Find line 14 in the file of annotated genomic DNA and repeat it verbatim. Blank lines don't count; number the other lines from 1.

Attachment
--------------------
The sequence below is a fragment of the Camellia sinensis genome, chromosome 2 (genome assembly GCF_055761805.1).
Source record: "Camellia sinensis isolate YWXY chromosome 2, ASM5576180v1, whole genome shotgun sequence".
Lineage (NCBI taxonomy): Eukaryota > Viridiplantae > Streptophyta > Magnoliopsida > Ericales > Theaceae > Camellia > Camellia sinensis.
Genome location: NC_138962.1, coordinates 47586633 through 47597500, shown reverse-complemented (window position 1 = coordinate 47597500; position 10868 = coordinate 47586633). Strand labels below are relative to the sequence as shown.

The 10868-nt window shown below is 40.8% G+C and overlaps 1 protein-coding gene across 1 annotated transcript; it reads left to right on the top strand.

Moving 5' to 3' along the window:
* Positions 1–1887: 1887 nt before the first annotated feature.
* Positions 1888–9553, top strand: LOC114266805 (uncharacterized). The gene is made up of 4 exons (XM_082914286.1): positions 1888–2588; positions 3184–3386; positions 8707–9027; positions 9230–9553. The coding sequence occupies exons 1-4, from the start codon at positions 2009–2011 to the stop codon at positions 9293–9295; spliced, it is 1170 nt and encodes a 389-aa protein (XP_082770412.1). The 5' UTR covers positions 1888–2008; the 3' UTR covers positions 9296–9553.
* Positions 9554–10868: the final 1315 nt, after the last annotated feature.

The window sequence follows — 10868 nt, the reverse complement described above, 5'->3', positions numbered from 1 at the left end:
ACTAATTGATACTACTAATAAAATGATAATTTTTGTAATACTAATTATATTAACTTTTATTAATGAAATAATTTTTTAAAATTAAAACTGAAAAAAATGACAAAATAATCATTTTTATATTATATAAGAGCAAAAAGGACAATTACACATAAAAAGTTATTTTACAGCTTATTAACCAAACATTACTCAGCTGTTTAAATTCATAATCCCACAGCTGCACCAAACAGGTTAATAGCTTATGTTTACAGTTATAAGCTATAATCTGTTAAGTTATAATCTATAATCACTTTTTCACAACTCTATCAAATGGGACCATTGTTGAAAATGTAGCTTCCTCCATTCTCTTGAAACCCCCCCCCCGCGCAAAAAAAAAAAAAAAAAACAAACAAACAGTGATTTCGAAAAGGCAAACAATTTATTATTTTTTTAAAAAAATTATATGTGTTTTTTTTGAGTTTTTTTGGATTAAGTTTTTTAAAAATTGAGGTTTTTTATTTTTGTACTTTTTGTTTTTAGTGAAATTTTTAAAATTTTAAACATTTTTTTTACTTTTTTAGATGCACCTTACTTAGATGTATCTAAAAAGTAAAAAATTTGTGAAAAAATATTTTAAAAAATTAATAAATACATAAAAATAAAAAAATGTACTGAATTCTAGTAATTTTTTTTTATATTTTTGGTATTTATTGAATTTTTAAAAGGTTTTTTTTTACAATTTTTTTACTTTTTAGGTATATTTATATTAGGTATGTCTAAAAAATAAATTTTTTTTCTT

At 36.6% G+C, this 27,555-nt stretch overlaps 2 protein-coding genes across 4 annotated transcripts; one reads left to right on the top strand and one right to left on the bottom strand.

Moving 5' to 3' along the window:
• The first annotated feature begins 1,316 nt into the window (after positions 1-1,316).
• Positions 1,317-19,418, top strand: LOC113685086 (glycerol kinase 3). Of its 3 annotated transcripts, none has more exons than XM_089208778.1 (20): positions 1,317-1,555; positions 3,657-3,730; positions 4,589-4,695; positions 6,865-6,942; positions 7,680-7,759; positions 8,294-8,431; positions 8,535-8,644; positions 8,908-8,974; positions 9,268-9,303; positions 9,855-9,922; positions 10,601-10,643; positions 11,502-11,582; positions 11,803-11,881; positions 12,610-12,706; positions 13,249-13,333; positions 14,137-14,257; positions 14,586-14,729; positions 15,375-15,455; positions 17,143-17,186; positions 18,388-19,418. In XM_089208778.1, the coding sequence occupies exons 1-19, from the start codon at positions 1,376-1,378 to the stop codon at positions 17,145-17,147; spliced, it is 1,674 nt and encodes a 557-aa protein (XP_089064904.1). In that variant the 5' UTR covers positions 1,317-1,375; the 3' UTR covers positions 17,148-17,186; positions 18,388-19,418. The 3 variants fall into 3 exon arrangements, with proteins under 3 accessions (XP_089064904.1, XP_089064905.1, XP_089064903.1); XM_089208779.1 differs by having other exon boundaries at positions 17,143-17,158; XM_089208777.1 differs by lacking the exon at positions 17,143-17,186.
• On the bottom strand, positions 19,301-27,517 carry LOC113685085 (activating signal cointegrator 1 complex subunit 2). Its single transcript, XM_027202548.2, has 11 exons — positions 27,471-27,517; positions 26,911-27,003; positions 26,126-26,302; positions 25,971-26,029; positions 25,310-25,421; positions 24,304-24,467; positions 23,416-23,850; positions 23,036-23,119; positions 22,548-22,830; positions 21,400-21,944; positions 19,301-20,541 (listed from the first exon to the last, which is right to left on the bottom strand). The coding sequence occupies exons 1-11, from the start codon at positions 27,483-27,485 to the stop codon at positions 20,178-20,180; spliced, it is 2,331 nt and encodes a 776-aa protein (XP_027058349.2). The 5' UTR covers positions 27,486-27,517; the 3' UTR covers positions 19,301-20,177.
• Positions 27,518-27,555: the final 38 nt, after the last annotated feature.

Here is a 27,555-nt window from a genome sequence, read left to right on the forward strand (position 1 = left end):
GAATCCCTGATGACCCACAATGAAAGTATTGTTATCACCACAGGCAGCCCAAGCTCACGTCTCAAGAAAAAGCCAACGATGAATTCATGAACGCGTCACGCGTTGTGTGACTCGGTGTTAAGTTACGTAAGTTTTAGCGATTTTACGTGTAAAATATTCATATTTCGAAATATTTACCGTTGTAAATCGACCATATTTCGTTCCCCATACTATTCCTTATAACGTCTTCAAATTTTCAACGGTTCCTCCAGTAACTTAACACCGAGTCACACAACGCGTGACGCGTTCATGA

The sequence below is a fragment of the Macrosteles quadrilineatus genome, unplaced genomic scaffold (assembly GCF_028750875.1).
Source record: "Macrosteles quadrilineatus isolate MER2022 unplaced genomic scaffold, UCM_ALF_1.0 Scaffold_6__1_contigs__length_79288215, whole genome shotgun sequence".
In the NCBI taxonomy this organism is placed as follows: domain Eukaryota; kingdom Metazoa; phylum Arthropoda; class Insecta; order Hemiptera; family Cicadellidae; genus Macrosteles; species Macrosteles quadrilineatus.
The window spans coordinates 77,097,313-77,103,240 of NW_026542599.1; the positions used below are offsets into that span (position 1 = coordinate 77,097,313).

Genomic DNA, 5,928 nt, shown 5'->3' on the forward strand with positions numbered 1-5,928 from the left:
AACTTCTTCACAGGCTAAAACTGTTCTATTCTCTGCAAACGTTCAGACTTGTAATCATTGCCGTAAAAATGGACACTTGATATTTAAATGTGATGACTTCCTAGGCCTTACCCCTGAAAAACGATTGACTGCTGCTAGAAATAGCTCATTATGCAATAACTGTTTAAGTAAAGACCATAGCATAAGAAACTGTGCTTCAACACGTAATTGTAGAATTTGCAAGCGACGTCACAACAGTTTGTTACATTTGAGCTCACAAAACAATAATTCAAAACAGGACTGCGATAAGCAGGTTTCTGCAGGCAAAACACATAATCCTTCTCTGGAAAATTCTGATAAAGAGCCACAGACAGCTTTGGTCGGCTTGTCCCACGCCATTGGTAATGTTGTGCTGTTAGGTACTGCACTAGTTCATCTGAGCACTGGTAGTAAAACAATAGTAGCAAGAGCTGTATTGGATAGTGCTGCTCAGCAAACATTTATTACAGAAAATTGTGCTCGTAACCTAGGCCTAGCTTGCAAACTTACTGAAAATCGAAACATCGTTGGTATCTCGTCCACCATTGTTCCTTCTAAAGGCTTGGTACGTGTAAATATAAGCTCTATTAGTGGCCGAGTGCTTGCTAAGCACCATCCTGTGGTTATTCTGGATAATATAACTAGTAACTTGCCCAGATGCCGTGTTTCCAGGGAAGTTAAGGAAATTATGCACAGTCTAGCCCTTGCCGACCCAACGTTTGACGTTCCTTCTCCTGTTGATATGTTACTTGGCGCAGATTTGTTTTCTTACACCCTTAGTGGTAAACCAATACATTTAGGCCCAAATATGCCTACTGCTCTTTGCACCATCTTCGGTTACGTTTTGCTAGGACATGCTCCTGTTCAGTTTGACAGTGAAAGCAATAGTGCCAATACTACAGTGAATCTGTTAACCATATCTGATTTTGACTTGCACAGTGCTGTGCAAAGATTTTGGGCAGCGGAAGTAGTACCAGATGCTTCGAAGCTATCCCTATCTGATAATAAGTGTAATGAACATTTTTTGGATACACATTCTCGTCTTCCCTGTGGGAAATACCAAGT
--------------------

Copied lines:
• The first annotated feature begins 1,316 nt into the window (after positions 1-1,316).